Bricks on the Brain

UM Law

Thursday, April 28, 2005

Peak Performance in the Legal Profession

A collegue recently took it upon herself to ask the SBA secretary to forward all of us an email promoting her new book.

I have read the excerpt available online and I have read the author's bio (assumedly self-authored) on the same website. From what I have seen, I am not particularly impressed with this project, and I feel it reflects poorly upon UM Law students. As she is not yet a lawyer, I will reserve my judgments as to how such things reflect upon the community of lawyers.

First and foremost, the author is not a lawyer. She has not even officially graduated yet, nor has she taken the bar. It is not at all clear why she is qualified to profess a means of achieving "peak performance" in a profession in which she has yet to officially serve.

Secondly, as I understand her bio, she has yet to serve in any profession. It seems she went straight from college in 2002 into law school. One wonders why she didn't take it upon herself to write "Peak Performance in Law School" or "Peak Performance in Academia", the field where her actual experience seems to lie. In her defense it appears from the bio that she did have some sort intern-type job during law school.

The bio is filled with other statements that fail to pass my smell test:

  • It purports, "Over the last decade [the author] has conducted independent research on the psychology of human peak performance." However, judging by the picture, graduation dates and the average law school grduation age, she is probably 25+/- 2 years. That would mean that "research" on this project began in high-school.
  • A second smelly sales ploy is an attempt to associate with other successful people, such as "Zig Ziglar, Tony Robbins, Ken Blanchard, Paul Brown, Donald Trump, Arnold Schwarzenegger, Jim Ferraro, David Roehrs, Joseph Moriello and Richard Branson" all of whom it is claimed are her "mentors". The dictionary defines a mentor as "... a trusted counselor or teacher, especially in occupational settings." This implies some sort of interaction. Has the author interacted with all of these "mentors?" Or did the author of the bio "accidentally" confuse the term mentor with "role model" in an effort to employ the sales tactic of celebrity association, aka presumptious name-dropping?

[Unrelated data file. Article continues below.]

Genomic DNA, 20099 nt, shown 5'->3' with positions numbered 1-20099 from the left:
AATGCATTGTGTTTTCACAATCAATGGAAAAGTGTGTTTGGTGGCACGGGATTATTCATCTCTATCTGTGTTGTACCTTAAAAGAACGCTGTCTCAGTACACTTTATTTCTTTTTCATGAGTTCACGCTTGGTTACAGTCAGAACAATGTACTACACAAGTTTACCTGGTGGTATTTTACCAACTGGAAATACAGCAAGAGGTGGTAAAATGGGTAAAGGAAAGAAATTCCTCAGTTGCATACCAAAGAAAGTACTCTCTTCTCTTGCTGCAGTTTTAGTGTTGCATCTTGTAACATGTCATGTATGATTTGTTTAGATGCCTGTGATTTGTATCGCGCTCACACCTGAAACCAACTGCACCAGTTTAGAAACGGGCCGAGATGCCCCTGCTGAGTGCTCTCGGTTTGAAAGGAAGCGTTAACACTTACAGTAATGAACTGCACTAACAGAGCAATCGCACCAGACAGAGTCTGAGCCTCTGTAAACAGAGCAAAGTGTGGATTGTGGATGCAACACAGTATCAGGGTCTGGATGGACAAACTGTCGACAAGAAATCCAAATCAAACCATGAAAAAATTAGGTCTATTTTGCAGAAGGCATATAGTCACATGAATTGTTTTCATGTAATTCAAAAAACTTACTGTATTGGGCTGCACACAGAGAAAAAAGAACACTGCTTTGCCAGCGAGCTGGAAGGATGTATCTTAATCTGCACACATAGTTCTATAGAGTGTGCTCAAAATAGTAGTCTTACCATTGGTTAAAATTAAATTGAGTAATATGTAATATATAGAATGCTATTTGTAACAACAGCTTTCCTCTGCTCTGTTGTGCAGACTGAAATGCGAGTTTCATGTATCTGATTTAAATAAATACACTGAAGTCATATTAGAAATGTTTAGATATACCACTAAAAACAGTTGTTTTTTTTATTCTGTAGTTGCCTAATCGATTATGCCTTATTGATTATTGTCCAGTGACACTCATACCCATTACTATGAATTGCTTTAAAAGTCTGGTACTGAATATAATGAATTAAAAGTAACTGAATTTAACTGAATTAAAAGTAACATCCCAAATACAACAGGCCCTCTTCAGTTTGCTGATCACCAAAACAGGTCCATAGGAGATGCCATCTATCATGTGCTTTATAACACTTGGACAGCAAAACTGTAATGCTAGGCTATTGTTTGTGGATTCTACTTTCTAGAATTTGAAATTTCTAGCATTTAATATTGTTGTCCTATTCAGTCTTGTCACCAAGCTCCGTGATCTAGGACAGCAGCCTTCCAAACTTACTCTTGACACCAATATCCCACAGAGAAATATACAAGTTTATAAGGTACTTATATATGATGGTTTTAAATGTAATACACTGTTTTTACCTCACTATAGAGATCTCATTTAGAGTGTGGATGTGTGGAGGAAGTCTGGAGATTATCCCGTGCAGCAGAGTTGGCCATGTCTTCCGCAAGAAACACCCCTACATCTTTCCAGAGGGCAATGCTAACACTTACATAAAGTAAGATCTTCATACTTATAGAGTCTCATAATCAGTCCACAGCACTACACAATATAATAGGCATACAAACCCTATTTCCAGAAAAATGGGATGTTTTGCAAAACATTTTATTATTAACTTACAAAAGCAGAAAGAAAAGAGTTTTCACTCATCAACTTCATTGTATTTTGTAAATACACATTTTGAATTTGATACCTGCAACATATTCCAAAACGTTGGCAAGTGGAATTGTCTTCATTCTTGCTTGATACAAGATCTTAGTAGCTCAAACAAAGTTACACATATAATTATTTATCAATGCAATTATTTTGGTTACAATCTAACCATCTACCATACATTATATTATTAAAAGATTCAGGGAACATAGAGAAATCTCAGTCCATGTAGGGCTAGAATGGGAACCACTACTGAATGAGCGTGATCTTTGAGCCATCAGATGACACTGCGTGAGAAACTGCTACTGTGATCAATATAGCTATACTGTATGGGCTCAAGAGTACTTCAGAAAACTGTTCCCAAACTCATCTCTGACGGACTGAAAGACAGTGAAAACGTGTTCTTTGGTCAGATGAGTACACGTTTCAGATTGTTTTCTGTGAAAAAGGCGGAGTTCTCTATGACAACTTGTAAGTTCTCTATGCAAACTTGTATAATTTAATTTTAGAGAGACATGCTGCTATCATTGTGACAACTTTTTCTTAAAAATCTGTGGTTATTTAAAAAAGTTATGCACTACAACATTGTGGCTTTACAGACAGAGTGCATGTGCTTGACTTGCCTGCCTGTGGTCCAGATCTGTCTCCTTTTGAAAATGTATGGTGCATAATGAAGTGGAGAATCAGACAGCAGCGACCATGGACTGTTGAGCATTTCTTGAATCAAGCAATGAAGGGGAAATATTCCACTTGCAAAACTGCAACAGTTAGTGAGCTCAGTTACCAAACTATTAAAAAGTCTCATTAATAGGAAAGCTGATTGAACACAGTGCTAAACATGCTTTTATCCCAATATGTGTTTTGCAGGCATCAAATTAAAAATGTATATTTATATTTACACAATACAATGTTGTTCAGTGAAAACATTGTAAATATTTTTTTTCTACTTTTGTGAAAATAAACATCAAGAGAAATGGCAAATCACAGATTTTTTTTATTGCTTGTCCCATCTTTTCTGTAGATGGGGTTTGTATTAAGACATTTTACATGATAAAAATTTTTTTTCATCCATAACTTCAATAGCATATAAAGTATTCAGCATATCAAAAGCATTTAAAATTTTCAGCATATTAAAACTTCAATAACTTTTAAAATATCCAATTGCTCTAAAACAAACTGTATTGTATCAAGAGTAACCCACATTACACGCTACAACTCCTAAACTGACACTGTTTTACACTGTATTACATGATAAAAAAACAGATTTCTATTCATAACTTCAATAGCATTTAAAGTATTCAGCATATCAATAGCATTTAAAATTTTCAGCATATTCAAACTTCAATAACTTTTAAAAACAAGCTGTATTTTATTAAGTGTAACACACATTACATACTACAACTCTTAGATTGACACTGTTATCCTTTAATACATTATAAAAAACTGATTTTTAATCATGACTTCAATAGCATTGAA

After reading the sample chapter, Chapter 5, there is hardly anything distinguishing the book from the stacks of motivational books littering yard sales and used book stores accross America. It contains a rehashing and recycling of tired sports and business analogies. The strategies are nothing more than common-sense strategies that most law students have already mastered. Of course the book does distinguish itself from other works with the author's apparant mastery of prose: "Herb Brooks made the difference with his vision, tenacity, and quite frankly, “balls” to push this team beyond its limits to achieve what he set out to do" Ahhh genious. Pure genious.

It seems to me that a law student ought to spend their time writing scholarly case notes and comments for academic publication, not on some naive attempt to cash in on the motivational literature racket. It makes no difference to me how a girl makes her living, just don't bring down the good name of UM Law in the process.


  • At 4:37 PM, Anonymous Anonymous said…

    I don't know how you can rip her for writing a book instead of doing a scholarly paper. To each their own. I didn't even care enough to see whether it was self-published or not, but writing a book - no matter the quality - and getting it published is an accomplishment.

    That said, I'm not impressed either. It defies logic how she can be an authority on the subject she purports to know about.